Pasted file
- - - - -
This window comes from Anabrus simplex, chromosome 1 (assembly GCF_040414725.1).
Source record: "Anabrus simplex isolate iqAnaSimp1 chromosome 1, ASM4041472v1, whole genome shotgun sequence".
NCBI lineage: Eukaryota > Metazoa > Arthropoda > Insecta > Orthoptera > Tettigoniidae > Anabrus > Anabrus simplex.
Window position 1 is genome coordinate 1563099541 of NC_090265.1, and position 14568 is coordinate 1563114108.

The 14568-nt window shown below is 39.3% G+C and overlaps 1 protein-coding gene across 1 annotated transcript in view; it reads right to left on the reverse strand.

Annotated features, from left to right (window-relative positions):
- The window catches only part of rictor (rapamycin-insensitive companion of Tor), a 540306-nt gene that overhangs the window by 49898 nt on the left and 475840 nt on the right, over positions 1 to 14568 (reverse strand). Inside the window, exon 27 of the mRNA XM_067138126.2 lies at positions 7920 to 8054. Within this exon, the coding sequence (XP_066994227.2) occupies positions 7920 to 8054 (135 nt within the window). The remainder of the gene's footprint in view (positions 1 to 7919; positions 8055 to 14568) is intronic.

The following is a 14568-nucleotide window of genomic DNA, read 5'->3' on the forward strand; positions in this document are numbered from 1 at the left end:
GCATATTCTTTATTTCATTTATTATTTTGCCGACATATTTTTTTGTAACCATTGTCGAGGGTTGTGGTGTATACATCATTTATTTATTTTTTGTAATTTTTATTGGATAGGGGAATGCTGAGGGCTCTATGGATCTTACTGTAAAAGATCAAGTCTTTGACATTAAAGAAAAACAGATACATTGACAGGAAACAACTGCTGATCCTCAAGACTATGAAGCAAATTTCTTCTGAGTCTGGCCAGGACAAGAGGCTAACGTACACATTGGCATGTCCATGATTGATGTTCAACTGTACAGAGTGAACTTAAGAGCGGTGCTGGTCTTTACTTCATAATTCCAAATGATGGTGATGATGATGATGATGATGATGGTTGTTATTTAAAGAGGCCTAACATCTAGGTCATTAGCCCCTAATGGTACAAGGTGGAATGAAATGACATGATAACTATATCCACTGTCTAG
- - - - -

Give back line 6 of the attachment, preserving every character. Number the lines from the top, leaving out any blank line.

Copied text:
Annotated features, from left to right (window-relative positions):